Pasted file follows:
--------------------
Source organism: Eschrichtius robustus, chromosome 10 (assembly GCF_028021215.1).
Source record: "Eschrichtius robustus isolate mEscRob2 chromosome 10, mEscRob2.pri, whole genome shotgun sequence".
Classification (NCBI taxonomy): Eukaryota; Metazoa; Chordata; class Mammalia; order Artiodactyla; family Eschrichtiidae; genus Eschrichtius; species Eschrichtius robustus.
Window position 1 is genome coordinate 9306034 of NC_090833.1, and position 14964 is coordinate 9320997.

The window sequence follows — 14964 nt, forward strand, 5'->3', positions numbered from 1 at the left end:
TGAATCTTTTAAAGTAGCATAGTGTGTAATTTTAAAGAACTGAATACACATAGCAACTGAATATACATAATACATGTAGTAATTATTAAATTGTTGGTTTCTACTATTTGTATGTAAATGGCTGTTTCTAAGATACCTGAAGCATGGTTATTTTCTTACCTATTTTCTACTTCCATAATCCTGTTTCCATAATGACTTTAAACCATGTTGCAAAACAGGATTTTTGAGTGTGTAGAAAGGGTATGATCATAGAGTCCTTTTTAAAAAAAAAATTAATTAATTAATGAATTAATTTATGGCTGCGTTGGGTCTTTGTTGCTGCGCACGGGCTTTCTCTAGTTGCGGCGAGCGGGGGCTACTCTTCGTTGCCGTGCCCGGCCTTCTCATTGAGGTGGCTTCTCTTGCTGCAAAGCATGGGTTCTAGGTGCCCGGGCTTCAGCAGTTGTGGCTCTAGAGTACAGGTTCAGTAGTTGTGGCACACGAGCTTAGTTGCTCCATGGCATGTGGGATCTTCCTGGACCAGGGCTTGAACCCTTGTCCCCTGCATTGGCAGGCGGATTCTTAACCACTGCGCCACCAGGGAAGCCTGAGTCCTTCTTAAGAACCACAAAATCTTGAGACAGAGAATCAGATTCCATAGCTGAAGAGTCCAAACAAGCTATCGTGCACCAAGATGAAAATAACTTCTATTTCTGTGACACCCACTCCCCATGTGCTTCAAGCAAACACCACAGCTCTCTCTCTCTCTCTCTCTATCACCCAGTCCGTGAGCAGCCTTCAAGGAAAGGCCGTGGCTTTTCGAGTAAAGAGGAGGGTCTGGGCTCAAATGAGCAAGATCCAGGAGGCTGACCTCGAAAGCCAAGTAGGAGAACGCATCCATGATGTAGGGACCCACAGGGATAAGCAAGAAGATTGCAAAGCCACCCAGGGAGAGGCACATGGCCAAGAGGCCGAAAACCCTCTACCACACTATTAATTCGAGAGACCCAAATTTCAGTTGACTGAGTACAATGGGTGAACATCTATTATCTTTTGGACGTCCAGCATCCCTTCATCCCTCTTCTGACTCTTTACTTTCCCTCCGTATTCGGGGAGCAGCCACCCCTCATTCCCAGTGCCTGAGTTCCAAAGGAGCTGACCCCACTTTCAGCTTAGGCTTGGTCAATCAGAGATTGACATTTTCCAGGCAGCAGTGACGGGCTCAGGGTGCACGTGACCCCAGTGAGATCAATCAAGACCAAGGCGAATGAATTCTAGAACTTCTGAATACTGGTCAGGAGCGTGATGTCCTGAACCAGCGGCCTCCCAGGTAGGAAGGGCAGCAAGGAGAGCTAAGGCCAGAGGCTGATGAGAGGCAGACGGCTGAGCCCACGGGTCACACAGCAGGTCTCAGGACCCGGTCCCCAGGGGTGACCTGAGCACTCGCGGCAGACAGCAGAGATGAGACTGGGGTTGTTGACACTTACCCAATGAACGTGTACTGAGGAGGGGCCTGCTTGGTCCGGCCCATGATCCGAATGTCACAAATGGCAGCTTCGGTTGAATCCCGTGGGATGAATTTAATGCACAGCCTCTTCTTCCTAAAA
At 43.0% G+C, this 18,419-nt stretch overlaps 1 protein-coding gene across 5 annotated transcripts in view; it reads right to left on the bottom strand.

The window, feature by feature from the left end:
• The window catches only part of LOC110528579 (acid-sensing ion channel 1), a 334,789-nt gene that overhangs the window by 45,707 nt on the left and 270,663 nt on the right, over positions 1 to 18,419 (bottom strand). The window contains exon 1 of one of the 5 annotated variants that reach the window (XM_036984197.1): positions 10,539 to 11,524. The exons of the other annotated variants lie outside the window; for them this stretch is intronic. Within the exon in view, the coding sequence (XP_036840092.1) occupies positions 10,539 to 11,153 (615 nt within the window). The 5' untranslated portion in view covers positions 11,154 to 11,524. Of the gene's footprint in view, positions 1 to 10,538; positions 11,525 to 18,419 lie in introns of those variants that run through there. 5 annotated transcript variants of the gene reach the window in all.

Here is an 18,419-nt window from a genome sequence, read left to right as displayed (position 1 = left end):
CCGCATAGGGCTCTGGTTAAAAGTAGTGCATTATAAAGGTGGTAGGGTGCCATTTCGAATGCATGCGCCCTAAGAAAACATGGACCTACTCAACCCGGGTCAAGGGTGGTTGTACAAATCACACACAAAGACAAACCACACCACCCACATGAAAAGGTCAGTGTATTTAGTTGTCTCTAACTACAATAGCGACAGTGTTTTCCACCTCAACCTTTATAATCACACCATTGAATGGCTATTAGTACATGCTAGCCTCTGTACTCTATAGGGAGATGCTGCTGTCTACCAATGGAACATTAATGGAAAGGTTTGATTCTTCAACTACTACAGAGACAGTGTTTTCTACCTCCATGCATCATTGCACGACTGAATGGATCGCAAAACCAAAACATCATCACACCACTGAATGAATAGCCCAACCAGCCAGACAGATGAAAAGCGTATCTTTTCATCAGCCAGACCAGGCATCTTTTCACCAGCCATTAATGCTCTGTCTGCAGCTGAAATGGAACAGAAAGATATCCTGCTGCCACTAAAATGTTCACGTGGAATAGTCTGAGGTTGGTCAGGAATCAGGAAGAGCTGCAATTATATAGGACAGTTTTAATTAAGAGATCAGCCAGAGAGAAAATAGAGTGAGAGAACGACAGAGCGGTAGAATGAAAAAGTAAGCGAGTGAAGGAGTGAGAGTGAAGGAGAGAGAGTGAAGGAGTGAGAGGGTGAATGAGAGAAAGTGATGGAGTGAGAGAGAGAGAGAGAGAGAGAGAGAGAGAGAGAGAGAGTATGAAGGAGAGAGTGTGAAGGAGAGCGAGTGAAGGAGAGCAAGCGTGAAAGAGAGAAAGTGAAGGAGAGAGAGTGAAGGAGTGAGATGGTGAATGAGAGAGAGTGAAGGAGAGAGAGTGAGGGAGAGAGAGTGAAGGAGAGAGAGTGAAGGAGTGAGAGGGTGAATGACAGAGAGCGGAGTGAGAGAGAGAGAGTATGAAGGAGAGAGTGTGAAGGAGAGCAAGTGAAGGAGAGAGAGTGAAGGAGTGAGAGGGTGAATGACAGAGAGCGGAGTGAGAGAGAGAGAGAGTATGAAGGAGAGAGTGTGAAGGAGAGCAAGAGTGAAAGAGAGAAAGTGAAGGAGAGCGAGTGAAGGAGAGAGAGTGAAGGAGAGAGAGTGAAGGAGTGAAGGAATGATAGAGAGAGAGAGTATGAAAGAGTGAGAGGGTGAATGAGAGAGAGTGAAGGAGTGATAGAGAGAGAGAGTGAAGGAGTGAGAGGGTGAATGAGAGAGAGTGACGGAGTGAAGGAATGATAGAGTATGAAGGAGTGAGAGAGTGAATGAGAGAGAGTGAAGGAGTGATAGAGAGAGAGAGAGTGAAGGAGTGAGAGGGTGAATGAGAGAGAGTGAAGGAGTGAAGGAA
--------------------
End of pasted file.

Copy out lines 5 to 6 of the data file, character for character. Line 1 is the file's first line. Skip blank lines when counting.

The window sequence follows — 14964 nt, forward strand, 5'->3', positions numbered from 1 at the left end:
TGAATCTTTTAAAGTAGCATAGTGTGTAATTTTAAAGAACTGAATACACATAGCAACTGAATATACATAATACATGTAGTAATTATTAAATTGTTGGTTTCTACTATTTGTATGTAAATGGCTGTTTCTAAGATACCTGAAGCATGGTTATTTTCTTACCTATTTTCTACTTCCATAATCCTGTTTCCATAATGACTTTAAACCATGTTGCAAAACAGGATTTTTGAGTGTGTAGAAAGGGTATGATCATAGAGTCCTTTTTAAAAAAAAAATTAATTAATTAATGAATTAATTTATGGCTGCGTTGGGTCTTTGTTGCTGCGCACGGGCTTTCTCTAGTTGCGGCGAGCGGGGGCTACTCTTCGTTGCCGTGCCCGGCCTTCTCATTGAGGTGGCTTCTCTTGCTGCAAAGCATGGGTTCTAGGTGCCCGGGCTTCAGCAGTTGTGGCTCTAGAGTACAGGTTCAGTAGTTGTGGCACACGAGCTTAGTTGCTCCATGGCATGTGGGATCTTCCTGGACCAGGGCTTGAACCCTTGTCCCCTGCATTGGCAGGCGGATTCTTAACCACTGCGCCACCAGGGAAGCCTGAGTCCTTCTTAAGAACCACAAAATCTTGAGACAGAGAATCAGATTCCATAGCTGAAGAGTCCAAACAAGCTATCGTGCACCAAGATGAAAATAACTTCTATTTCTGTGACACCCACTCCCCATGTGCTTCAAGCAAACACCACAGCTCTCTCTCTCTCTCTCTCTATCACCCAGTCCGTGAGCAGCCTTCAAGGAAAGGCCGTGGCTTTTCGAGTAAAGAGGAGGGTCTGGGCTCAAATGAGCAAGATCCAGGAGGCTGACCTCGAAAGCCAAGTAGGAGAACGCATCCATGATGTAGGGACCCACAGGGATAAGCAAGAAGATTGCAAAGCCACCCAGGGAGAGGCACATGGCCAAGAGGCCGAAAACCCTCTACCACACTATTAATTCGAGAGACCCAAATTTCAGTTGACTGAGTACAATGGGTGAACATCTATTATCTTTTGGACGTCCAGCATCCCTTCATCCCTCTTCTGACTCTTTACTTTCCCTCCGTATTCGGGGAGCAGCCACCCCTCATTCCCAGTGCCTGAGTTCCAAAGGAGCTGACCCCACTTTCAGCTTAGGCTTGGTCAATCAGAGATTGACATTTTCCAGGCAGCAGTGACGGGCTCAGGGTGCACGTGACCCCAGTGAGATCAATCAAGACCAAGGCGAATGAATTCTAGAACTTCTGAATACTGGTCAGGAGCGTGATGTCCTGAACCAGCGGCCTCCCAGGTAGGAAGGGCAGCAAGGAGAGCTAAGGCCAGAGGCTGATGAGAGGCAGACGGCTGAGCCCACGGGTCACACAGCAGGTCTCAGGACCCGGTCCCCAGGGGTGACCTGAGCACTCGCGGCAGACAGCAGAGATGAGACTGGGGTTGTTGACACTTACCCAATGAACGTGTACTGAGGAGGGGCCTGCTTGGTCCGGCCCATGATCCGAATGTCACAAATGGCAGCTTCGGTTGAATCCCGTGGGATGAATTTAATGCACAGCCTCTTCTTCCTAAAA